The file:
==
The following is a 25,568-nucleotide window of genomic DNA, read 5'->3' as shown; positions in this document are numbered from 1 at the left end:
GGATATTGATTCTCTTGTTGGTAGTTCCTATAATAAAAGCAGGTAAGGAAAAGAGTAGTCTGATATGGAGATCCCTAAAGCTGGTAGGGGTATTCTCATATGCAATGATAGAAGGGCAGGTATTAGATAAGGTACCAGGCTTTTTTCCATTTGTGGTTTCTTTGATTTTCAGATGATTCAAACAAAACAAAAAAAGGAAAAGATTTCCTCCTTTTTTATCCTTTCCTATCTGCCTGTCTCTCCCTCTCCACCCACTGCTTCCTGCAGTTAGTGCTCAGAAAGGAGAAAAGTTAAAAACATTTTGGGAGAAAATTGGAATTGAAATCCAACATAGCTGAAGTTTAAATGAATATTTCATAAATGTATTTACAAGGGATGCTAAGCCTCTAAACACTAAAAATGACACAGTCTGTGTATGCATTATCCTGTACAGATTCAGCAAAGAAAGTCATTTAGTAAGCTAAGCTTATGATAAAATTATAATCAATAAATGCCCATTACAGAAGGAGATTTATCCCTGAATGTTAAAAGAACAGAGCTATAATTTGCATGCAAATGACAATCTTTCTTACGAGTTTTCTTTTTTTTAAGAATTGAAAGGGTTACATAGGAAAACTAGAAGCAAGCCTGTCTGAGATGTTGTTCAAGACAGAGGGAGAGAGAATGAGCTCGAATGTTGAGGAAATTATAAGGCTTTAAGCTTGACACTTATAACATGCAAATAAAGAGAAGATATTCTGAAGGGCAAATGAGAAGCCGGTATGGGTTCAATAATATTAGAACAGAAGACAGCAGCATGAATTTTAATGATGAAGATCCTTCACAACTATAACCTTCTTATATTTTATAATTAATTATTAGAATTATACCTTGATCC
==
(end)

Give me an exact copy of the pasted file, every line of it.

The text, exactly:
The following is a 25,568-nucleotide window of genomic DNA, read 5'->3' as shown; positions in this document are numbered from 1 at the left end:
GGATATTGATTCTCTTGTTGGTAGTTCCTATAATAAAAGCAGGTAAGGAAAAGAGTAGTCTGATATGGAGATCCCTAAAGCTGGTAGGGGTATTCTCATATGCAATGATAGAAGGGCAGGTATTAGATAAGGTACCAGGCTTTTTTCCATTTGTGGTTTCTTTGATTTTCAGATGATTCAAACAAAACAAAAAAAGGAAAAGATTTCCTCCTTTTTTATCCTTTCCTATCTGCCTGTCTCTCCCTCTCCACCCACTGCTTCCTGCAGTTAGTGCTCAGAAAGGAGAAAAGTTAAAAACATTTTGGGAGAAAATTGGAATTGAAATCCAACATAGCTGAAGTTTAAATGAATATTTCATAAATGTATTTACAAGGGATGCTAAGCCTCTAAACACTAAAAATGACACAGTCTGTGTATGCATTATCCTGTACAGATTCAGCAAAGAAAGTCATTTAGTAAGCTAAGCTTATGATAAAATTATAATCAATAAATGCCCATTACAGAAGGAGATTTATCCCTGAATGTTAAAAGAACAGAGCTATAATTTGCATGCAAATGACAATCTTTCTTACGAGTTTTCTTTTTTTTAAGAATTGAAAGGGTTACATAGGAAAACTAGAAGCAAGCCTGTCTGAGATGTTGTTCAAGACAGAGGGAGAGAGAATGAGCTCGAATGTTGAGGAAATTATAAGGCTTTAAGCTTGACACTTATAACATGCAAATAAAGAGAAGATATTCTGAAGGGCAAATGAGAAGCCGGTATGGGTTCAATAATATTAGAACAGAAGACAGCAGCATGAATTTTAATGATGAAGATCCTTCACAACTATAACCTTCTTATATTTTATAATTAATTATTAGAATTATACCTTGATCC